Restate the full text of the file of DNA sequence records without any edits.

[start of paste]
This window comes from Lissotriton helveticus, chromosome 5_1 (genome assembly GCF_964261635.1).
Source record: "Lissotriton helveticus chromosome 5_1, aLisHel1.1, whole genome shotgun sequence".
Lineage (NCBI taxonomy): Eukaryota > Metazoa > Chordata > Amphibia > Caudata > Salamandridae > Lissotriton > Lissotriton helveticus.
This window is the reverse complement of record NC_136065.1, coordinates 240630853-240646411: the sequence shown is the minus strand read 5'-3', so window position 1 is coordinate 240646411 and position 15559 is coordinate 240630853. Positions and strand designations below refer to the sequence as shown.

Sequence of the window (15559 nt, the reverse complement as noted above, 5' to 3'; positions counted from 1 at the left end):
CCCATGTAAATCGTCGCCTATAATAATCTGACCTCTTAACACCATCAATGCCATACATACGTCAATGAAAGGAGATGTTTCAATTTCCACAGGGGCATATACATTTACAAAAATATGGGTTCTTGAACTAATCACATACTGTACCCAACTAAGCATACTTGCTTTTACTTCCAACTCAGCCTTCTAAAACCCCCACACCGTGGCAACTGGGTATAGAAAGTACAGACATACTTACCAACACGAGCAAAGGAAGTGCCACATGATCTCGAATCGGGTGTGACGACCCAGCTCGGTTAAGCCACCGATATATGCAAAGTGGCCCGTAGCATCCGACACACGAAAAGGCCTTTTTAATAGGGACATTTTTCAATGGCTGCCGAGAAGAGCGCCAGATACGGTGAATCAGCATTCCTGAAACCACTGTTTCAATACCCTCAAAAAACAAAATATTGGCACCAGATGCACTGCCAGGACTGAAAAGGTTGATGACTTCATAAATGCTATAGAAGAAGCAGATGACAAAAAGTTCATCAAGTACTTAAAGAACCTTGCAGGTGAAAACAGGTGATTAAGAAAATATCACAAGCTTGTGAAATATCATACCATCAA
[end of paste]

This window comes from Lissotriton helveticus, chromosome 5_1 (genome assembly GCF_964261635.1).
Source record: "Lissotriton helveticus chromosome 5_1, aLisHel1.1, whole genome shotgun sequence".
Lineage (NCBI taxonomy): Eukaryota > Metazoa > Chordata > Amphibia > Caudata > Salamandridae > Lissotriton > Lissotriton helveticus.
This window is the reverse complement of record NC_136065.1, coordinates 240630853-240646411: the sequence shown is the minus strand read 5'-3', so window position 1 is coordinate 240646411 and position 15559 is coordinate 240630853. Positions and strand designations below refer to the sequence as shown.

Sequence of the window (15559 nt, the reverse complement as noted above, 5' to 3'; positions counted from 1 at the left end):
CCCATGTAAATCGTCGCCTATAATAATCTGACCTCTTAACACCATCAATGCCATACATACGTCAATGAAAGGAGATGTTTCAATTTCCACAGGGGCATATACATTTACAAAAATATGGGTTCTTGAACTAATCACATACTGTACCCAACTAAGCATACTTGCTTTTACTTCCAACTCAGCCTTCTAAAACCCCCACACCGTGGCAACTGGGTATAGAAAGTACAGACATACTTACCAACACGAGCAAAGGAAGTGCCACATGATCTCGAATCGGGTGTGACGACCCAGCTCGGTTAAGCCACCGATATATGCAAAGTGGCCCGTAGCATCCGACACACGAAAAGGCCTTTTTAATAGGGACATTTTTCAATGGCTGCCGAGAAGAGCGCCAGATACGGTGAATCAGCATTCCTGAAACCACTGTTTCAATACCCTCAAAAAACAAAATATTGGCACCAGATGCACTGCCAGGACTGAAAAGGTTGATGACTTCATAAATGCTATAGAAGAAGCAGATGACAAAAAGTTCATCAAGTACTTAAAGAACCTTGCAGGTGAAAACAGGTGATTAAGAAAATATCACAAGCTTGTGAAATATCATACCATCAA